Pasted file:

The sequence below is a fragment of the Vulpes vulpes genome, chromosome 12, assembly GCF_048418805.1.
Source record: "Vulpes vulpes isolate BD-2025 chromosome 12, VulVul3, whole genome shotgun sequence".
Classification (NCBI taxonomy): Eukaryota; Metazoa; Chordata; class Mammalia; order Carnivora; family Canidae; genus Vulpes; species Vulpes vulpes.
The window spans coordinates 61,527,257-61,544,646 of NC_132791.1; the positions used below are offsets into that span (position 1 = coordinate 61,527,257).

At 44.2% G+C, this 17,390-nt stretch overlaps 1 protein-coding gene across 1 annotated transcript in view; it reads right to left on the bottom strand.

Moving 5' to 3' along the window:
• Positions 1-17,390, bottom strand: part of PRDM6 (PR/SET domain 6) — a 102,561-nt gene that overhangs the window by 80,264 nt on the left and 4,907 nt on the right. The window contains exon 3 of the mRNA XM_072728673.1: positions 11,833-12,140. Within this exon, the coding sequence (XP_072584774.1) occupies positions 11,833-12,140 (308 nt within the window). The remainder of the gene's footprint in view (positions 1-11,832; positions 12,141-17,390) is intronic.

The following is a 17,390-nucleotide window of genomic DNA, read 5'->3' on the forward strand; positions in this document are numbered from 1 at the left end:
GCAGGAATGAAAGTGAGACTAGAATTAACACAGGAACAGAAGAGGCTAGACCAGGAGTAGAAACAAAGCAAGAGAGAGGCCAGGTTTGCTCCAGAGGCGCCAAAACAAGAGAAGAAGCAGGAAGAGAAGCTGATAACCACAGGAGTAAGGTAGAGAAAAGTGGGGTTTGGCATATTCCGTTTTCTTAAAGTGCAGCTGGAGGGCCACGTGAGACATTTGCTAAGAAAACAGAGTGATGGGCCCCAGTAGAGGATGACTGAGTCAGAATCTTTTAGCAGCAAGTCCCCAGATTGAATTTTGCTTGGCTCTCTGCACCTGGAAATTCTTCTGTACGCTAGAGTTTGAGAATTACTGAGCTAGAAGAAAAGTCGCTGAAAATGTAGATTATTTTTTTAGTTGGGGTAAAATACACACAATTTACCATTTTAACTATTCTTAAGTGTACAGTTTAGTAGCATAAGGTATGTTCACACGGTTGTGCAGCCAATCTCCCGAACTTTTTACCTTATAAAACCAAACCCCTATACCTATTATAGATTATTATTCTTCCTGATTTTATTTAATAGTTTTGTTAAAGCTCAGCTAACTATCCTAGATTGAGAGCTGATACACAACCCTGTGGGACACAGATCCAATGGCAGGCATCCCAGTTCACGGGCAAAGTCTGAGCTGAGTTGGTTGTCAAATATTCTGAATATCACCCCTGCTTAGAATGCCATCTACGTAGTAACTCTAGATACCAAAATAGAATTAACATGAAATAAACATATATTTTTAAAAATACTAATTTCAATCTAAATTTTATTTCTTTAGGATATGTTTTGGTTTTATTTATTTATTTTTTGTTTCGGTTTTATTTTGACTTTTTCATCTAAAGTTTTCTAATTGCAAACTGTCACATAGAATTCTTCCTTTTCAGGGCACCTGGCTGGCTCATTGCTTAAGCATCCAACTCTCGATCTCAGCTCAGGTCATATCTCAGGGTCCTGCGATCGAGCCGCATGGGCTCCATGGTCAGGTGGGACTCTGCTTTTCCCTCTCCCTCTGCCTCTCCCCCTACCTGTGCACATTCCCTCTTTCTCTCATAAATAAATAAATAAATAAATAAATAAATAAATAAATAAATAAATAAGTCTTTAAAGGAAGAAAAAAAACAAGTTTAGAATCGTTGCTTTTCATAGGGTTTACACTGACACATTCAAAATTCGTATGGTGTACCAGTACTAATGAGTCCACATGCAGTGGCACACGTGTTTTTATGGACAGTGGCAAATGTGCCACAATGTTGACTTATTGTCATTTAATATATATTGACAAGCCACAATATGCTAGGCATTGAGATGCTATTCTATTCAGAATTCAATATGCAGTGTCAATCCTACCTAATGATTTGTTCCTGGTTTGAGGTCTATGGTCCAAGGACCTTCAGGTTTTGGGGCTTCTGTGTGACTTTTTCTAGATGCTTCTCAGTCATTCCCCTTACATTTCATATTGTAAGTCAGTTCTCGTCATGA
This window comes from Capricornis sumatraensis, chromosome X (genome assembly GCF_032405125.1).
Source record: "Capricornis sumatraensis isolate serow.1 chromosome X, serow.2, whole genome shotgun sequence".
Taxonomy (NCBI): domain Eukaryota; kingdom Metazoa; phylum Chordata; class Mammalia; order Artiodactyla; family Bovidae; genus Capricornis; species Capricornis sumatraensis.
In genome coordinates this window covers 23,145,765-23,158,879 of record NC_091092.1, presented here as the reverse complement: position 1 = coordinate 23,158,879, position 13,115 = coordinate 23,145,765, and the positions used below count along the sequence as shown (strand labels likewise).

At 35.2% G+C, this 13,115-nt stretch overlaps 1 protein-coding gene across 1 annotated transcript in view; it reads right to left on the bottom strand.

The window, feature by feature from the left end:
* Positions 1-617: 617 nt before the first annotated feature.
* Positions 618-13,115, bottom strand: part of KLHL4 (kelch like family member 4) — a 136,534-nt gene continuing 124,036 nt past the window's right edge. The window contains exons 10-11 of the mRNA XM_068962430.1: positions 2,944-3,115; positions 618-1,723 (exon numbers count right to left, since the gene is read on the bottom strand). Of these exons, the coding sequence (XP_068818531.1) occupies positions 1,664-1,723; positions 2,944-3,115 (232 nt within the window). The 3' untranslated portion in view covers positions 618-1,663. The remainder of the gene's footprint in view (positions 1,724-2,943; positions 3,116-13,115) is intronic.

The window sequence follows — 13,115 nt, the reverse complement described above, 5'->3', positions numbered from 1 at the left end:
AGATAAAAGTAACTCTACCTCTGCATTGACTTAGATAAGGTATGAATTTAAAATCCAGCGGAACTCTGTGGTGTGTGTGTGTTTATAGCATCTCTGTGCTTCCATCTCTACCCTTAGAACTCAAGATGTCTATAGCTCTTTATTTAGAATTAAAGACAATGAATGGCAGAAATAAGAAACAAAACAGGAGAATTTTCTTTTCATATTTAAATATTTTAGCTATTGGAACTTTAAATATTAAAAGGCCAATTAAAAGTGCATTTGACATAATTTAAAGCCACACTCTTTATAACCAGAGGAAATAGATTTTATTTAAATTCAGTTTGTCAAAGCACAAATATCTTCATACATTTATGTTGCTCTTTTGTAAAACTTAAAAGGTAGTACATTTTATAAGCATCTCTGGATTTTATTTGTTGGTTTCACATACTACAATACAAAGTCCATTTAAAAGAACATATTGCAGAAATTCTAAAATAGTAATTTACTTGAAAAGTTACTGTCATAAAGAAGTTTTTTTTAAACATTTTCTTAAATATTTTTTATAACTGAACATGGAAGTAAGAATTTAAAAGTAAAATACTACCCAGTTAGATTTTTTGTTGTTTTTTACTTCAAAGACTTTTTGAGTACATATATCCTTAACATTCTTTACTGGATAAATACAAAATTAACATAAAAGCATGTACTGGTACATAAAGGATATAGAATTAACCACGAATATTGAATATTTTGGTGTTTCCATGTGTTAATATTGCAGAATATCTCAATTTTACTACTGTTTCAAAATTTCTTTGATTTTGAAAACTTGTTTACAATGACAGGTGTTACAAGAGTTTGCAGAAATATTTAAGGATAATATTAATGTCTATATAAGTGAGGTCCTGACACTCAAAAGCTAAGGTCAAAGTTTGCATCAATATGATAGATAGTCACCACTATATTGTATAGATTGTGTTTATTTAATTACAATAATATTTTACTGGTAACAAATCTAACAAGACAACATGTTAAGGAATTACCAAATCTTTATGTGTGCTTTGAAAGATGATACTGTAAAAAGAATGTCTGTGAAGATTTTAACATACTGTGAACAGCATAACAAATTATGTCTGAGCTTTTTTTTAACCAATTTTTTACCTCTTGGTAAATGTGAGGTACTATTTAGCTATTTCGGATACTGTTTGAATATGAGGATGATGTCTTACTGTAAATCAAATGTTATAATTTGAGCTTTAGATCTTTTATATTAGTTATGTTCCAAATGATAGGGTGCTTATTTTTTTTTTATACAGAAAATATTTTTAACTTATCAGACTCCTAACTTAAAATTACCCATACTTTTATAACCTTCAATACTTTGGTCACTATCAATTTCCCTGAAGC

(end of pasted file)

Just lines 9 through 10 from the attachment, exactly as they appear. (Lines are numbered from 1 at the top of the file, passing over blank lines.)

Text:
GCAGGAATGAAAGTGAGACTAGAATTAACACAGGAACAGAAGAGGCTAGACCAGGAGTAGAAACAAAGCAAGAGAGAGGCCAGGTTTGCTCCAGAGGCGCCAAAACAAGAGAAGAAGCAGGAAGAGAAGCTGATAACCACAGGAGTAAGGTAGAGAAAAGTGGGGTTTGGCATATTCCGTTTTCTTAAAGTGCAGCTGGAGGGCCACGTGAGACATTTGCTAAGAAAACAGAGTGATGGGCCCCAGTAGAGGATGACTGAGTCAGAATCTTTTAGCAGCAAGTCCCCAGATTGAATTTTGCTTGGCTCTCTGCACCTGGAAATTCTTCTGTACGCTAGAGTTTGAGAATTACTGAGCTAGAAGAAAAGTCGCTGAAAATGTAGATTATTTTTTTAGTTGGGGTAAAATACACACAATTTACCATTTTAACTATTCTTAAGTGTACAGTTTAGTAGCATAAGGTATGTTCACACGGTTGTGCAGCCAATCTCCCGAACTTTTTACCTTATAAAACCAAACCCCTATACCTATTATAGATTATTATTCTTCCTGATTTTATTTAATAGTTTTGTTAAAGCTCAGCTAACTATCCTAGATTGAGAGCTGATACACAACCCTGTGGGACACAGATCCAATGGCAGGCATCCCAGTTCACGGGCAAAGTCTGAGCTGAGTTGGTTGTCAAATATTCTGAATATCACCCCTGCTTAGAATGCCATCTACGTAGTAACTCTAGATACCAAAATAGAATTAACATGAAATAAACATATATTTTTAAAAATACTAATTTCAATCTAAATTTTATTTCTTTAGGATATGTTTTGGTTTTATTTATTTATTTTTTGTTTCGGTTTTATTTTGACTTTTTCATCTAAAGTTTTCTAATTGCAAACTGTCACATAGAATTCTTCCTTTTCAGGGCACCTGGCTGGCTCATTGCTTAAGCATCCAACTCTCGATCTCAGCTCAGGTCATATCTCAGGGTCCTGCGATCGAGCCGCATGGGCTCCATGGTCAGGTGGGACTCTGCTTTTCCCTCTCCCTCTGCCTCTCCCCCTACCTGTGCACATTCCCTCTTTCTCTCATAAATAAATAAATAAATAAATAAATAAATAAATAAATAAATAAATAAGTCTTTAAAGGAAGAAAAAAAACAAGTTTAGAATCGTTGCTTTTCATAGGGTTTACACTGACACATTCAAAATTCGTATGGTGTACCAGTACTAATGAGTCCACATGCAGTGGCACACGTGTTTTTATGGACAGTGGCAAATGTGCCACAATGTTGACTTATTGTCATTTAATATATATTGACAAGCCACAATATGCTAGGCATTGAGATGCTATTCTATTCAGAATTCAATATGCAGTGTCAATCCTACCTAATGATTTGTTCCTGGTTTGAGGTCTATGGTCCAAGGACCTTCAGGTTTTGGGGCTTCTGTGTGACTTTTTCTAGATGCTTCTCAGTCATTCCCCTTACATTTCATATTGTAAGTCAGTTCTCGTCATGA
This window comes from Capricornis sumatraensis, chromosome X (genome assembly GCF_032405125.1).